Speedex Advertising

SPEEDEX Advertising from the ‘50s & ‘60s

SPEEDEX advertised in many of the motoring magazines and club publications of the late 1950’s and early 1960’s. These adverts and other articles are an insight into the development of the company and its products. Some of items advertised have no current survivors (has anybody a Silverstone hardtop? Were any actually made or sold?). These presented here are a typical sample of the adverts and other information.

Interesting features copied elsewhere on this site both have the same title ‘Stupendous Seven from Speedex’. The first is a review of Jem Marsh’s car that appeared in the November 1959 edition of Cars Illustrated after his championship winning racing season in the car. The second is about a 750 discovered in the early 80’s and appears in the ‘82B edition of the magazine of the Austin Seven Clubs Association, the identical title of these is intended to draw comparisons between the two cars. Both articles are reprinted on this site, use the hyperlink buttons to the left or bottom of each page.


But first, whilst not really an advert, is this lovely cutaway drawing of a 750. It probably made very effective advertising when it was published in the July 1960 750 MC Bulletin.

Early adverts are interesting as they show the range of equipment available like this one from the July 1958 750 Bulletin. Note how, apart from the radiator and rev counter, all the parts are aluminium castings.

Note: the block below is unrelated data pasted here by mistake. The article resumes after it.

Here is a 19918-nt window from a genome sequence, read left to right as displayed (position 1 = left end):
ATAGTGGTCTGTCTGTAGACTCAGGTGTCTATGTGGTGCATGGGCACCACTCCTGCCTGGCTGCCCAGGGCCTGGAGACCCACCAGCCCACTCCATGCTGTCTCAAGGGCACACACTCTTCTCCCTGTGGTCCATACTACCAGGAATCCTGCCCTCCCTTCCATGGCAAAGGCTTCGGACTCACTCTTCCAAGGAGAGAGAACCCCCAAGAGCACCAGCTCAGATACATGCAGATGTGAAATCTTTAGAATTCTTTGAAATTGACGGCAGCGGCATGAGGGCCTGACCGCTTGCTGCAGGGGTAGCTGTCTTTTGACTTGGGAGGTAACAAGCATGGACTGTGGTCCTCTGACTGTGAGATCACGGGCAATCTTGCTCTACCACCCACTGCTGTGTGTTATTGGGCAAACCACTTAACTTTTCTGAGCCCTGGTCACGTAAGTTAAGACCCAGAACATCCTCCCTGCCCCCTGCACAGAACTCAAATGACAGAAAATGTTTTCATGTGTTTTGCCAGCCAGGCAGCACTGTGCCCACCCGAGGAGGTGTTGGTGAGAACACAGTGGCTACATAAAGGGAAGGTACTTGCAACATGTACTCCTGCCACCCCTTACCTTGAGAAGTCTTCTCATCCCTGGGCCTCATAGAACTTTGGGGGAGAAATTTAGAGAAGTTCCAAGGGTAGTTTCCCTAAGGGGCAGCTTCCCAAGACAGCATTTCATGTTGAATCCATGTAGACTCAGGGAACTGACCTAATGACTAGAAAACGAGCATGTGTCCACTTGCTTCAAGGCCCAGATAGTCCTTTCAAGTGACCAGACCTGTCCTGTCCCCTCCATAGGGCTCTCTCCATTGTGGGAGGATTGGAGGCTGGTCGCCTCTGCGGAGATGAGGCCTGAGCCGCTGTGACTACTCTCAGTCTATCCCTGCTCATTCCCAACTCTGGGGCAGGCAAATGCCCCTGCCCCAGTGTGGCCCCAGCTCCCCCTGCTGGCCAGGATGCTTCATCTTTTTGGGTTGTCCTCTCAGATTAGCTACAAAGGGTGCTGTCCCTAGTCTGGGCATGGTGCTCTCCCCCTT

A new casting was advertised in the August 1958 750 Bulletin advert—the SPEEDEX wheel and the promised new body shell was the 750—no picture of a completed car yet though.  Also note they were working a six and a half day week.


Also typical of the early Company adverts; without any illustrations is from the May 1959 750 Bulletin, the body shell advertised at £49 is the 750. The first pictures of a built up car appeared in January 1959 as below, the factory demonstrator had been built and it is used with Jem Marsh on board in an advert, note how taller buyers are cleverly encouraged by referring to Jem being 6’-3”.

The December 1959 Motor Sport shows the SPEEDEX Spree Kart and the options available. Note how the seat is the same as that sold for cars, perhaps a clue as to where to get seats now if you haven’t got any—modern Go Karts? SPEEDEX had moved from Jubilee St to Windsor St. by this time.

This January 1960 advert from Car Mechanics shows both 750 and the Silverstone models. Silverstone adverts usually featured a picture of a Team Sigma prototype without headlights rather than a ‘production’ shell, note how the number plate has been blanked out in the picture and it doesn’t have any headlights? Production Silverstone’s had recessed lights with moulded Perspex covers.

Next up is an advert from the February 1961 Motor Sport with a line drawing of the Sirocco. It suggests that many orders were taken when the prototype was shown at the New Year racing car show – the numbers sold suggest otherwise. The June ‘61 750 Bulletin advert shows progress had been made with a photo of a completed Sirocco.


Finally as a post script here is a copy of the Cambridge advert from the May 1962 750MC Bulletin. Note that alloy wheels and the Silverstone body are now available from them, after the SPEEDEX company was wound up. The traditionally styled Cambridge body considered ‘old fashioned’ at that time, now favourable in vintage circles, was very competitively priced at £27.10.0 plus £9.10.0 for the petrol tank and £3.10.0 for a set of wings against the ‘modern’ Silverstone knocked down to £55. The 750 had been priced at £49 all in by Speedex.